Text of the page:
My cousin is a math genius (like, fo rilz) who's getting his PhD in, yes, math right now, and he started a very fun blog all about math. As someone who always liked both math and my cousin, I didn't have a hard time being convinced to read it, but I promise it's a fun read even if you've never been a math person. His blog explains how math is a philosophy, not a set of rules for numbers, that influences the way we think and make decisions every day. Every post gives me something to think about in a way I'd not thought before.
I bring this up because one of his very first posts is my favorite. He talks about parsimony--the tendency we have as humans, when presented with multiple scenarios that are equal to one another in explanatory power, to choose the simplest option. Go read it!_ One of the examples he uses is the model of the solar system, comparing the geocentric (everything goes around the Earth) and heliocentric (everything goes around the sun) models. He demonstrates that, technically, both models are actually correct. We just like to use the heliocentric model because it's enormously more simple to demonstrate and explain.
Having grown up like most people, being taught in school to mock the idiocy of the geocentric ideas of our forefathers, this idea stuck with me. Eventually, I YouTubed a bunch of simulations of individual planets "circling the Earth" over several thousand years just to see what this geocentric model looked like, taking one piece at a time because the entire solar system gyrating around overwhelmed me a little, making it hard to put together. These individual simulations were surprisingly beautiful to me, because each planet followed a very similar pattern, looping around and around in mini curly-queues and making a giant circle around the Earth as the years ticked by, eventually overlapping so many times that its path became a thick band of light.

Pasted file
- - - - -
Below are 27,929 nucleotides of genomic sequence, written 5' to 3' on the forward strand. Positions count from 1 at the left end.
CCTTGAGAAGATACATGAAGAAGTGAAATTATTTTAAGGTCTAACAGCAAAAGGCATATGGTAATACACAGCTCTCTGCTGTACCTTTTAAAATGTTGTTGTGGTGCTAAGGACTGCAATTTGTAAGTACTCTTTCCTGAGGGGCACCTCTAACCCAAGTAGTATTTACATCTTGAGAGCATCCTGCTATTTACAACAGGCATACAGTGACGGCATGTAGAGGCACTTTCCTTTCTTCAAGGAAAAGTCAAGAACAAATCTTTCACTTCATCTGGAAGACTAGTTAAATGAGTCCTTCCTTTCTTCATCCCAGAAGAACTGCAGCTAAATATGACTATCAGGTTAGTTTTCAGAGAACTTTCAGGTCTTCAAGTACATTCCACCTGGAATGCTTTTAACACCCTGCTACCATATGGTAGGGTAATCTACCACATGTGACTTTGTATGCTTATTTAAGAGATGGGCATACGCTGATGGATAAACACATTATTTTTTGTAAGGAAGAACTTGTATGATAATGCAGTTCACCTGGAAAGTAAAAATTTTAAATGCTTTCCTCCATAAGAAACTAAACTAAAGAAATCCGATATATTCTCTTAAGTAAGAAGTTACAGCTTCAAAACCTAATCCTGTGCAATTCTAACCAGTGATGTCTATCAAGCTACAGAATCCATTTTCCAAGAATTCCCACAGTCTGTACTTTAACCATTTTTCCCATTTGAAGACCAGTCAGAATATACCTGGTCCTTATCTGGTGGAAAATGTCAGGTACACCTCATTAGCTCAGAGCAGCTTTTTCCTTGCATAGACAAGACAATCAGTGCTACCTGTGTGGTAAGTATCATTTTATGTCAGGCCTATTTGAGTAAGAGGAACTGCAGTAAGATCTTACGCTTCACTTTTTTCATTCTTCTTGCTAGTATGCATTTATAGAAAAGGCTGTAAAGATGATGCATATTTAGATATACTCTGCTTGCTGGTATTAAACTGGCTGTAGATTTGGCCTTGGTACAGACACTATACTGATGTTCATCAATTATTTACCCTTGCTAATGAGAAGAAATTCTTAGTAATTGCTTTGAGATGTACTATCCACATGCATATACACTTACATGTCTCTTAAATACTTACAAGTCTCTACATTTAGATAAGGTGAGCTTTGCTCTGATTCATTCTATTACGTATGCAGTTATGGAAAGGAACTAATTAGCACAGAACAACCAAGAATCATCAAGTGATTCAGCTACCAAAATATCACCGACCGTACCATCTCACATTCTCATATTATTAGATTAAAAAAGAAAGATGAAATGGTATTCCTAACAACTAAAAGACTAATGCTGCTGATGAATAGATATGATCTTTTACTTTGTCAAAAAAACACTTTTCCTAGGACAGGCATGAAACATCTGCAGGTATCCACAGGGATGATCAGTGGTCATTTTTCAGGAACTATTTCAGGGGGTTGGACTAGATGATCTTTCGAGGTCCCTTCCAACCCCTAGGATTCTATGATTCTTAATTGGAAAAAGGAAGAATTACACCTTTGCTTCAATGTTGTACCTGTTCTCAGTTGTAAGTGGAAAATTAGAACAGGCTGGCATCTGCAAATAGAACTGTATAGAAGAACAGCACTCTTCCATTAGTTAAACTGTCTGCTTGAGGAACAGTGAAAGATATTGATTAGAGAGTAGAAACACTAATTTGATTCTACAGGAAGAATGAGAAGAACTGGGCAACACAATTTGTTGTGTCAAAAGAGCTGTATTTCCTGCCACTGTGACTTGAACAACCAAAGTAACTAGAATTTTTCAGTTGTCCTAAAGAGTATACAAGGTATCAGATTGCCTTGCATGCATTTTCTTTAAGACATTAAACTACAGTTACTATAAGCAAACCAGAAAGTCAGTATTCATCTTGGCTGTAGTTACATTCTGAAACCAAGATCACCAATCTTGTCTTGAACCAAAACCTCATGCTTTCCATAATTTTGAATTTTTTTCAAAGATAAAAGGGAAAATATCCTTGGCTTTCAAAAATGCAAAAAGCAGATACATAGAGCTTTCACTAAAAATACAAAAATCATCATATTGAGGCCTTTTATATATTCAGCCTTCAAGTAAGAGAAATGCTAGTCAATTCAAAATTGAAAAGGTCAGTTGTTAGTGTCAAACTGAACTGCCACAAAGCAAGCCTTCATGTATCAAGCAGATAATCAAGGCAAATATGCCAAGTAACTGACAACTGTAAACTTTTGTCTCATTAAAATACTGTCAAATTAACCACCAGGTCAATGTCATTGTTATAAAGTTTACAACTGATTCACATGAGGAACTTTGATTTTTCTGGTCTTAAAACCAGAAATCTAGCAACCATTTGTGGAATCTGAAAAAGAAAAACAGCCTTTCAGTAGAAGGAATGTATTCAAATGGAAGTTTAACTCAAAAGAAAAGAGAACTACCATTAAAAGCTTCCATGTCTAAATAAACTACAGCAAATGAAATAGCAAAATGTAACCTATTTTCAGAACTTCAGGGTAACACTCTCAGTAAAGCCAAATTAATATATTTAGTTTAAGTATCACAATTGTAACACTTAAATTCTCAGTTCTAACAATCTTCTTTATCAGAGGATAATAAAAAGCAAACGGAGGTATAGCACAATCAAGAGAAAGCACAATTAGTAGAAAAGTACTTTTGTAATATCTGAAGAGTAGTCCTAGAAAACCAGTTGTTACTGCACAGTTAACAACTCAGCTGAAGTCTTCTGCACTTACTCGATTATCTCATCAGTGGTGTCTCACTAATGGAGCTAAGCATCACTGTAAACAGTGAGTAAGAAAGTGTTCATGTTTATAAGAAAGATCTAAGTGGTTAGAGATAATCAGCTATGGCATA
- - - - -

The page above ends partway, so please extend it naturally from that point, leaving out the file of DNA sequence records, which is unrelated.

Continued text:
Then I got to Venus. Venus was the only planet that didn't stray far from its original path around the Earth, and its path is so so beautiful! It makes an embellished star shape, over and over, around our little planet, weaving us together with the sun. I love it.
As I was watching these videos, I realized how fitting these symbols were. Our heliocentric model that we have defined for ourselves based on thousands of hours of evidence-gathering is beautiful. Its straightforward presentation of truths is clean and powerful for teaching. The geocentric model is beautiful in a different way, in a way that highlights the complexity and intertwining nature of our relationship to the solar system. Both are true. At first glance, that seems impossible, because they're presenting opposing information. People can argue that one is more true or more useful, and whether or not that is true, one truth remains, regardless: rejecting either model leaves you without the unique perspective it offers. Accepting both is not about performing mental gymnastics to explain away defects so much as it's about learning to change your perspective.
Studying the geocentric model left me with a new sense of wonder that I'd lost somewhat over the many years of watching all the planets march in their concentric ellipses around the sun. Even though that's amazing, it had grown stale in my mind without me realizing it. Flipping my perspective around helped me regain a proper sense of awe.
If we want to make this spiritual (wealwaysmakeitspirichal), it's super easy. In fact, I'm not even going to bother going over it--it's done! But I do want to talk a little about Venus before finishing up. Venus is referred to as the Morning Star, just like Jesus (Revelation 22:16_, to name one of many). That's one reason why the five-pointed star is a symbol of the Savior. I was pondering these things a little over a month ago, and during that week, every time I finished my morning meditations and opened my eyes, Venus would be perfectly positioned directly in front of me in this little gap in the trees across the street, winking brightly at me in the darkness. It was an excellent reminder that all things testify of Christ, whether it be the stately order of planets revolving around the Sun as the center of all things, or whether it be Venus going back and forth from the life-giving Sun to Earth, illustrating the condescension of Christ and mediating role he plays as it draws its beautiful five-pointed star in the cosmos.
My point here is simple. Look for God in all things, and God will be found. Don't reject something just because it's unfamiliar or initially uncomfortable. Glean all the learning you can from the vast library of resources this life offers, "for unto him that receiveth I will give more; and from them that shall say, We have enough, from them shall be taken away even that which they have" (2 Nephi 28:30).
Sat nam ; )
Exploring the spiritual side of things. Brevity is not my forte.